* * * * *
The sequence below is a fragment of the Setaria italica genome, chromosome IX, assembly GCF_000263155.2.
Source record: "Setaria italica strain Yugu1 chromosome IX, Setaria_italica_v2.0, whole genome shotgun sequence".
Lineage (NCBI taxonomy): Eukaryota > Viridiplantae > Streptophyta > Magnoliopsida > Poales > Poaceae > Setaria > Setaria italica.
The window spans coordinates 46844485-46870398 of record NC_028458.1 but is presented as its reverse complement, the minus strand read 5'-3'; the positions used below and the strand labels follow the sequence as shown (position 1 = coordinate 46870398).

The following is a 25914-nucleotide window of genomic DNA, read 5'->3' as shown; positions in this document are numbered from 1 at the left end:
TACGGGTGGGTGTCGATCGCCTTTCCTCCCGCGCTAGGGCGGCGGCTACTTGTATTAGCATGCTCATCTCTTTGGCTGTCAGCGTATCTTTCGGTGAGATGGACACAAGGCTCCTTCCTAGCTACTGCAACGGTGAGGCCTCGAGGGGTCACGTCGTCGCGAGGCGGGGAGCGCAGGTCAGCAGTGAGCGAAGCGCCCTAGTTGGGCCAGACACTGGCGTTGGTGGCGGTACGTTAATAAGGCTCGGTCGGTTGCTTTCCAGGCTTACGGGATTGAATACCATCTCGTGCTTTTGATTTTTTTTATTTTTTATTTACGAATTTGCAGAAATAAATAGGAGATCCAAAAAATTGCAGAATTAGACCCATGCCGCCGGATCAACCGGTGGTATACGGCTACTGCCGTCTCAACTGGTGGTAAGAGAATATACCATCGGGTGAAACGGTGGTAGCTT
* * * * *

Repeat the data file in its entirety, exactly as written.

The sequence below is a fragment of the Setaria italica genome, chromosome IX, assembly GCF_000263155.2.
Source record: "Setaria italica strain Yugu1 chromosome IX, Setaria_italica_v2.0, whole genome shotgun sequence".
Lineage (NCBI taxonomy): Eukaryota > Viridiplantae > Streptophyta > Magnoliopsida > Poales > Poaceae > Setaria > Setaria italica.
The window spans coordinates 46844485-46870398 of record NC_028458.1 but is presented as its reverse complement, the minus strand read 5'-3'; the positions used below and the strand labels follow the sequence as shown (position 1 = coordinate 46870398).

The following is a 25914-nucleotide window of genomic DNA, read 5'->3' as shown; positions in this document are numbered from 1 at the left end:
TACGGGTGGGTGTCGATCGCCTTTCCTCCCGCGCTAGGGCGGCGGCTACTTGTATTAGCATGCTCATCTCTTTGGCTGTCAGCGTATCTTTCGGTGAGATGGACACAAGGCTCCTTCCTAGCTACTGCAACGGTGAGGCCTCGAGGGGTCACGTCGTCGCGAGGCGGGGAGCGCAGGTCAGCAGTGAGCGAAGCGCCCTAGTTGGGCCAGACACTGGCGTTGGTGGCGGTACGTTAATAAGGCTCGGTCGGTTGCTTTCCAGGCTTACGGGATTGAATACCATCTCGTGCTTTTGATTTTTTTTATTTTTTATTTACGAATTTGCAGAAATAAATAGGAGATCCAAAAAATTGCAGAATTAGACCCATGCCGCCGGATCAACCGGTGGTATACGGCTACTGCCGTCTCAACTGGTGGTAAGAGAATATACCATCGGGTGAAACGGTGGTAGCTT